Hemoglobin is the red-colored, oxygen-transporting protein in erythrocytes. Its Mr is about 64 000 and it is made up of four subunits, each containing an iron-containing heme group (Figure 13.6). Each molecule can carry up to four O2 molecules. Oxygen is taken up as the blood passes through the lungs and is transported to all parts of the body allowing respiration, the oxidation of fuels, to occur in the mitochondria. The iron in the heme group of Hb remains in the ferrous (Fe(II)) state throughout. Should the iron become oxidized to Fe(III), methemoglobin is formed, which is incapable of carrying oxygen. This oxidation happens to a small extent continuously, so that normal blood always contains a few percent of methemoglobin. However, methemoglobin reductase, present in erythrocytes, constantly catalyzes its reduction back to Hb. The rare individuals with a genetic deficiency of this enzyme have severe problems and tend to be cyanosed unless they are treated with a reducing agent.
Hemoglobin was one of the first proteins to have its complete structure determined. Indeed, because Hb is so important medically, it is fair to say that more is probably known about Hb than any other protein. It is vital to life because the low solubility of oxygen in water means that insufficient amounts can be carried by blood in solution. The binding of O2 to Hb in erythrocytes increases the oxygen carrying capacity several thousand-fold. Furthermore, the body has a limited capacity to work anaerobically and so O2 is vital. Even a small reduction in the amount of Hb in the blood leads to anemia, which causes serious clinical problems. Anemia can result from there being too few erythrocytes or from each erythrocyte having too little or a defective Hb and this may be a consequence of a lack of iron. In all cases, medical treatment is usually necessary.
Hemoglobin molecules are roughly spherical with the four subunits fitting tightly together. The subunits of Hb are all similar and are in identical pairs. Thus, for example, adult Hb, referred to as HbA, can be described as α 2 β 2. Embryonic and fetal Hbs also occur. The heme groups are hydrophobic and sit inside hydrophobic clefts in the protein. The iron atom within each heme binds one O2 molecule and so Hb can successively bind four O2. The strength of this binding, that is the oxygen affinity, can be measured. In the lungs, where there is abundant oxygen, Hb should bind its maximum of four molecules and become saturated. In the tissues, the oxygen must ‘unbind’ and be released. The strength of binding is critical; too weak and Hb would be ineffective as a carrier, too tight and the tissues would not be supplied with oxygen because the oxyhemoglobin would not release its oxygen.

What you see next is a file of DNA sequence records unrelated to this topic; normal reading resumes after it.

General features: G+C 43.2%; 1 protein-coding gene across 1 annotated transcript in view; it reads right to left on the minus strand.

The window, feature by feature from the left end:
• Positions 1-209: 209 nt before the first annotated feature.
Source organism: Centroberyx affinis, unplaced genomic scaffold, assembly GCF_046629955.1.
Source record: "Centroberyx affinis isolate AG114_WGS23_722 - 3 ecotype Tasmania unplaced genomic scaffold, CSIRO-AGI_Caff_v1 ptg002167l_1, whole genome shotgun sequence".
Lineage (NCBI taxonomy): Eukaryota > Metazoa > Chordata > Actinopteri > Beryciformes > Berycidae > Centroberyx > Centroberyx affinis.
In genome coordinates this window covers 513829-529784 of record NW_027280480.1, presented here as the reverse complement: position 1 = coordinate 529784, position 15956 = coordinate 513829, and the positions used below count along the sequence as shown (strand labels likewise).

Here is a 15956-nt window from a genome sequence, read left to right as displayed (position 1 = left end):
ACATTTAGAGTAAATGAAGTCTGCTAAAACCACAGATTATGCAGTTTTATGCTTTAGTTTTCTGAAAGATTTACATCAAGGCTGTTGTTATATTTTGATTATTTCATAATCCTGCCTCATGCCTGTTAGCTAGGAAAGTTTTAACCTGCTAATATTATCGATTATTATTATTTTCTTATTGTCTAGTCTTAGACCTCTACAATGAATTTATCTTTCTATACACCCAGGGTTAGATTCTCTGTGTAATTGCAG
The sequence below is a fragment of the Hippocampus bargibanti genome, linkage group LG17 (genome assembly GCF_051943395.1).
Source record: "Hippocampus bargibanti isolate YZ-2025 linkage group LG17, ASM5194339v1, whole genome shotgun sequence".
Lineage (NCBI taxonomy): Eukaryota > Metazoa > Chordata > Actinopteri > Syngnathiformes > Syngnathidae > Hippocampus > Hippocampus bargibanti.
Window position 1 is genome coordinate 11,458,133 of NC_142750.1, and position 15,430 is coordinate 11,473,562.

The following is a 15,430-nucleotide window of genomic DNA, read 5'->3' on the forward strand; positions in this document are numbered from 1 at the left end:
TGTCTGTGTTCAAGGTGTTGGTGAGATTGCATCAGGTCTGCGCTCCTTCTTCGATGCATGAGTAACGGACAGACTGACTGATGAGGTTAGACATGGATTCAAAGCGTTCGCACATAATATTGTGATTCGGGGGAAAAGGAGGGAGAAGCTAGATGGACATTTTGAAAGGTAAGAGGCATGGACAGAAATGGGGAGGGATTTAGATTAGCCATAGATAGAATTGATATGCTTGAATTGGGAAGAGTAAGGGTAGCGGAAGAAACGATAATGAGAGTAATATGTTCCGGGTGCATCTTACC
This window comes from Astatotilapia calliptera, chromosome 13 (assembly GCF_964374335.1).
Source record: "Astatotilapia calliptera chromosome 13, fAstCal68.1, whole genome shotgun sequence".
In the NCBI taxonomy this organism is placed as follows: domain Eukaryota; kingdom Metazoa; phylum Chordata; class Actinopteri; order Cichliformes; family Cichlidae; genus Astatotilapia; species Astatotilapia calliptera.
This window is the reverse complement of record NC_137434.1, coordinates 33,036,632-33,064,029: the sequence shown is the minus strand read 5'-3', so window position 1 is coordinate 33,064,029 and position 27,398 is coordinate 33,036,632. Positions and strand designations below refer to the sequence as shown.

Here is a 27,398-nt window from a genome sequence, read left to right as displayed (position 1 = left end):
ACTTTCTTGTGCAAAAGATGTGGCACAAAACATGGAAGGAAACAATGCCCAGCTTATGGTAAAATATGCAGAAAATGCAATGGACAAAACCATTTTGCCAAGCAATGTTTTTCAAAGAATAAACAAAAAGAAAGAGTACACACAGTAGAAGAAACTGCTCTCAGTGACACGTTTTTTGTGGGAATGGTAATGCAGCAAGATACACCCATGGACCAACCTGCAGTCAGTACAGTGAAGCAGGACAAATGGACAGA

When an O2 binds to one subunit, it induces a small change in the shape of the protein making the binding of the next O2 slightly easier, that is, the strength of binding changes with each successive addition. The consequence is that the graph of oxygen bound against oxygen concentration, the oxygen binding curve (Figure 13.7), is S-shaped or sigmoidal. This means that in the lungs the HbA molecule can become nearly 100% saturated with oxygen but in the tissues can release almost all of it.
The embryonic and the fetal forms of Hb differ slightly from HbA. There are several types of embryonic Hb present early in embryonic life but at about 6 weeks there is a switch to fetal Hb (HbF). Fetal Hb has two α subunits, as in the adult, but two γ subunits, (α2 γ 2, and there are actually two types of γ subunit). The embryo and fetus obtain their oxygen from the mother’s blood in the placenta. Thus their Hbs need to become saturated with oxygen at lower oxygen tensions than maternal HbA so they can obtain it from the mother (Figure 13.8). This is possible because embryonic and fetal Hbs have a greater affinity for O2 than HbA. Adult Hb production starts shortly before birth and by 30 weeks of age it should have replaced all the HbF (Figure 13.9).